Senate lawmakers return to Springfield February 28
With state debt rising and Illinois’ bill backlog growing each
day, the pressure of operating without a budget continues to build.
light of some of Illinois’ ongoing challenges, it is no surprise that the state
fell short in overall well-being in a recent report from the Boston Consulting
Group. However, the report underscored some key points reinforcing
Republicans calls for job-creating reforms.
Meanwhile, the state’s largest employee union, AFSCME,
announced that its members have voted to give their union bargaining committee
the authority to call for a strike. Also, farmers are hoping to see some
relief from Illinois’ unusually dry and warm winter weather. Ice cream
makers love the warm winter weather.
Senate lawmakers are preparing to return to Springfield February 28, hoping to make progress toward ending Illinois’ ongoing budget impasse.
Senate Republicans look toward budget progress
In the days following Governor Bruce Rauner’s annual budget
address, Senate lawmakers once again returned their attention to negotiating a
resolution to Illinois’ ongoing budget crisis. Senate leaders and lawmakers
from both parties have been negotiating for weeks, working to craft a
bipartisan budget framework and associated reform package that would finally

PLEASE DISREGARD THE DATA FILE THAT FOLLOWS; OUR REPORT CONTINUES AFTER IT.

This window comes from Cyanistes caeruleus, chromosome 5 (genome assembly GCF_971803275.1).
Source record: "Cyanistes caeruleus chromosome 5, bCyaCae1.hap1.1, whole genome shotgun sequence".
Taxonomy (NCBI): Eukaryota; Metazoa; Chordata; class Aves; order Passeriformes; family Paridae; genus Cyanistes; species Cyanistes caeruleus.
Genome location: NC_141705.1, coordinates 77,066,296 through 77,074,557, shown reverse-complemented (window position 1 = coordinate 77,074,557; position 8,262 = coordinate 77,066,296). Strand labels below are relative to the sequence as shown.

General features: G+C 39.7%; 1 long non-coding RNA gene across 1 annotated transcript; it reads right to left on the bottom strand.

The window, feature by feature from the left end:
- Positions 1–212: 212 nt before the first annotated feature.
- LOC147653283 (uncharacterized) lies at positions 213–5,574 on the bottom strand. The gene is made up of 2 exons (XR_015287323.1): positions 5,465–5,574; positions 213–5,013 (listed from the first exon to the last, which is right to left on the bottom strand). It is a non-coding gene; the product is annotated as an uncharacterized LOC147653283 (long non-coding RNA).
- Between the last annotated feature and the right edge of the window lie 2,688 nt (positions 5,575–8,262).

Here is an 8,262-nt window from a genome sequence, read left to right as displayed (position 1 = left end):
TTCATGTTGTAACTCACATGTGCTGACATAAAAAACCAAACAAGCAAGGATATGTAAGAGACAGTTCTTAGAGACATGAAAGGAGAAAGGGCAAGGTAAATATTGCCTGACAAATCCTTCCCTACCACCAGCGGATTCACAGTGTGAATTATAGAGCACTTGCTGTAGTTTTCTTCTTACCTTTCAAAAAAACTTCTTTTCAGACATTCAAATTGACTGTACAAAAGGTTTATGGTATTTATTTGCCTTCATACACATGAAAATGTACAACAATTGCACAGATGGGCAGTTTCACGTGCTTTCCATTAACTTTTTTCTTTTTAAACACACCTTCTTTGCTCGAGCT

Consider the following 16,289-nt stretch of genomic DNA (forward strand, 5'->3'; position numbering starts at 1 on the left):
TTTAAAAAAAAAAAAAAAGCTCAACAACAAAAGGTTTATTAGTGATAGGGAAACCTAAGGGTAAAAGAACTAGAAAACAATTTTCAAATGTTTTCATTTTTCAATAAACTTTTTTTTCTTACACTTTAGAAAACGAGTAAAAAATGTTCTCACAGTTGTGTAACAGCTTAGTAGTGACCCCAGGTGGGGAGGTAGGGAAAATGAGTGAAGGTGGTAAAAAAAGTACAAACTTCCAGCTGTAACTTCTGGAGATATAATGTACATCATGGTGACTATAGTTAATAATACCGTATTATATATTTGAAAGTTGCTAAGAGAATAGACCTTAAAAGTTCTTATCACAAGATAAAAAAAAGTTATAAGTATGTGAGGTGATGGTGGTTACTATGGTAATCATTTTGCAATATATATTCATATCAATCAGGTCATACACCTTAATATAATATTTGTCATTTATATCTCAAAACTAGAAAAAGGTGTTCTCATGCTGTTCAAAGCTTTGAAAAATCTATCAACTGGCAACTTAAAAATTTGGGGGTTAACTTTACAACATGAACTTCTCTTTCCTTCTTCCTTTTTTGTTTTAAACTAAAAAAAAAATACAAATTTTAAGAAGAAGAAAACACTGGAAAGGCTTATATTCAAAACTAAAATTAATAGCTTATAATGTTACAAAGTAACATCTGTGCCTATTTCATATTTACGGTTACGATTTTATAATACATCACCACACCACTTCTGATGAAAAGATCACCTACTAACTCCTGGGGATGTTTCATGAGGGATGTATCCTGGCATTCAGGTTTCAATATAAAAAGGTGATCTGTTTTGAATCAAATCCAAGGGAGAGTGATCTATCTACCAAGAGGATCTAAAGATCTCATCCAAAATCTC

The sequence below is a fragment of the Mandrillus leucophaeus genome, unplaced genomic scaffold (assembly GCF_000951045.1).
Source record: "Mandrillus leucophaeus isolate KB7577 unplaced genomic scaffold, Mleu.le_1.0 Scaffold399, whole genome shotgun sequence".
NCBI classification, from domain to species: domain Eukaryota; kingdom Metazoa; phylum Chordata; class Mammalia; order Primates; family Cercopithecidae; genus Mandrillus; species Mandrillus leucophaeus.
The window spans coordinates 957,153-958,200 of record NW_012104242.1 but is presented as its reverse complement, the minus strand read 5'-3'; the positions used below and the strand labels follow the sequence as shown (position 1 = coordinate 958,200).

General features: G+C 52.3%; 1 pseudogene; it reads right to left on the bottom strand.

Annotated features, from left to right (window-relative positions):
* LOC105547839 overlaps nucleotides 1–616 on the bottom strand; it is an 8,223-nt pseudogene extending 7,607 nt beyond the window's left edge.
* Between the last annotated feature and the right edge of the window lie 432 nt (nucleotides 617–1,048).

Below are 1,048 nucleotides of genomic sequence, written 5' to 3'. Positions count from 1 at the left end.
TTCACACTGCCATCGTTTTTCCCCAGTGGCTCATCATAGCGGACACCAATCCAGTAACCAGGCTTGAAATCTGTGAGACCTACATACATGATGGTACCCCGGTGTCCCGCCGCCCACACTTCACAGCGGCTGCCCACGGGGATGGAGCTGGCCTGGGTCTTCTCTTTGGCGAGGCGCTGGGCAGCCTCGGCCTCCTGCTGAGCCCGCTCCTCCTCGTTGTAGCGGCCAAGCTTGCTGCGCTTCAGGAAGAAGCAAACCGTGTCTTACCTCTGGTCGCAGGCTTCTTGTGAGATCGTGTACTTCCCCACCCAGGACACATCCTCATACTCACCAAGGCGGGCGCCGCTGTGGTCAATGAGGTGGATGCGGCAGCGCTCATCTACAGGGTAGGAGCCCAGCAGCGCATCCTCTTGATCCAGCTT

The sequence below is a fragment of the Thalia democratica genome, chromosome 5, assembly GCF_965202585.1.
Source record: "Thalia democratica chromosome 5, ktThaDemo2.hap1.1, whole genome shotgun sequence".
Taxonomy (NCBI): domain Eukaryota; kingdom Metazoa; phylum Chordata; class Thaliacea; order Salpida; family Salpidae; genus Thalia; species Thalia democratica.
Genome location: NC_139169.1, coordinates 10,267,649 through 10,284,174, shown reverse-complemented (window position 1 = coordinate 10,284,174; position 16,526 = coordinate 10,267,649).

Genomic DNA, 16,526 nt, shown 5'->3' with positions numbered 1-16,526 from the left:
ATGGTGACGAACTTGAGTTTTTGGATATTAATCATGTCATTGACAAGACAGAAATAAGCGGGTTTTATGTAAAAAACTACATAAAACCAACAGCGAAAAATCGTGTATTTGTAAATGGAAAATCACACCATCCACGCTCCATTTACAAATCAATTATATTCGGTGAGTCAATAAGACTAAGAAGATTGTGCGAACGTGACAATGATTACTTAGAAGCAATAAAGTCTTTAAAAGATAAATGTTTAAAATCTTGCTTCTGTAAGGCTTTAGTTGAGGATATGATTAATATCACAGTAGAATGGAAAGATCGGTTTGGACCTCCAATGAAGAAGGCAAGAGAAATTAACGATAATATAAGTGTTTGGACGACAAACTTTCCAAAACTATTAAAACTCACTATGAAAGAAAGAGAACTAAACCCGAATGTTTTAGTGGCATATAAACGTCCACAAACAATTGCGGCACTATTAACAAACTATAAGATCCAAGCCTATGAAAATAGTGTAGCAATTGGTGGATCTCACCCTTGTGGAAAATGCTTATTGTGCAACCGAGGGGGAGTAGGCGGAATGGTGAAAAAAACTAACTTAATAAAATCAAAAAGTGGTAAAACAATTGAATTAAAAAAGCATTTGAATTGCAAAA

bring stability and relief to the people of Illinois.
Senate GOP legislators have stressed that cuts to state and
local government targeting inefficiency and waste must be the first
priority. They are also emphasizing that structural reforms to state
government are also critical to maintain the state’s fiscal health, economic
growth and financial stability moving forward.
With state debt rising by $11 million per day, and facing a
projected budget deficit of $13.5 billion by the end of Fiscal Year 2017,
Senate Republican lawmakers acknowledge an urgency to act. Senate leaders
aim to finalize a comprehensive budget package and bring the framework for a
Senate vote in order to move the proposal to the House of Representatives for
their consideration and input. However, so far the “grand bargain” could
more aptly be named the “bad bargain.” It represents a lot of tax
increases with little in the way of spending cuts and little in meaningful
reforms. Hopefully, that will change before it can become law.
Illinois falls short in overall well-being
Finding itself falling to the bottom of yet another state comparison
ranking, Illinois ranked 34th nationally in well-being in a recently
released report published by the Boston Consulting Group (BCG).
However, the report stressed that there was “cause for optimism,” praising the
state’s “tremendous assets” and successes of neighboring states.
Using the BCG’s Sustainable Economic Development Assessment,
Illinois was compared nationally based on four categories: economics,
investments, sustainability and equality. Illinois’ strongest score was
in investments, ranking 17th overall when considering health,
education and infrastructure factors. The report praised the state’s
investment in health and education, underscoring this reflects “a solid
commitment to supporting the well-being of its residents.”